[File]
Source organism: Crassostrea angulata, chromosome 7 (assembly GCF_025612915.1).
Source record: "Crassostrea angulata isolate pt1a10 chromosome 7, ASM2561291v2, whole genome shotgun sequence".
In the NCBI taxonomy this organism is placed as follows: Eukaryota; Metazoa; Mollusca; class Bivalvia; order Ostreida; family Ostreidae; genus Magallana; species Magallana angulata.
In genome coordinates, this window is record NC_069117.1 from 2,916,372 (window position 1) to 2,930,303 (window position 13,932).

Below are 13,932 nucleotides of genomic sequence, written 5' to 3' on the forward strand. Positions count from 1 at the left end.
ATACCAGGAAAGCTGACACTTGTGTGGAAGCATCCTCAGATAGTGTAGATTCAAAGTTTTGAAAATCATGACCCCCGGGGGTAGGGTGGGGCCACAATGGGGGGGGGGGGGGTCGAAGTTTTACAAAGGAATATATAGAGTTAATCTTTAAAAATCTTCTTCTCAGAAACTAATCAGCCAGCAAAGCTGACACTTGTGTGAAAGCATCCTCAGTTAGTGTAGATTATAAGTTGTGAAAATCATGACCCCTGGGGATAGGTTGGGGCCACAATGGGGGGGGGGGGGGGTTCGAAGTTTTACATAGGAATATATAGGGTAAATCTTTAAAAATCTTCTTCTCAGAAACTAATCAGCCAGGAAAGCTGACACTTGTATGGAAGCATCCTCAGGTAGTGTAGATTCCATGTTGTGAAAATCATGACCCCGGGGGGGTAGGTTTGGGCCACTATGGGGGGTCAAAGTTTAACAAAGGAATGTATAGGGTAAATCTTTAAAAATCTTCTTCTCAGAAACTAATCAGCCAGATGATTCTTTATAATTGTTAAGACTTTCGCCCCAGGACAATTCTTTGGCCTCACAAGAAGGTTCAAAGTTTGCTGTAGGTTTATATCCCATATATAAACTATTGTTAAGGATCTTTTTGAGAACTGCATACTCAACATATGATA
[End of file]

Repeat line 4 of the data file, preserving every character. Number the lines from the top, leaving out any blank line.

In genome coordinates, this window is record NC_069117.1 from 2,916,372 (window position 1) to 2,930,303 (window position 13,932).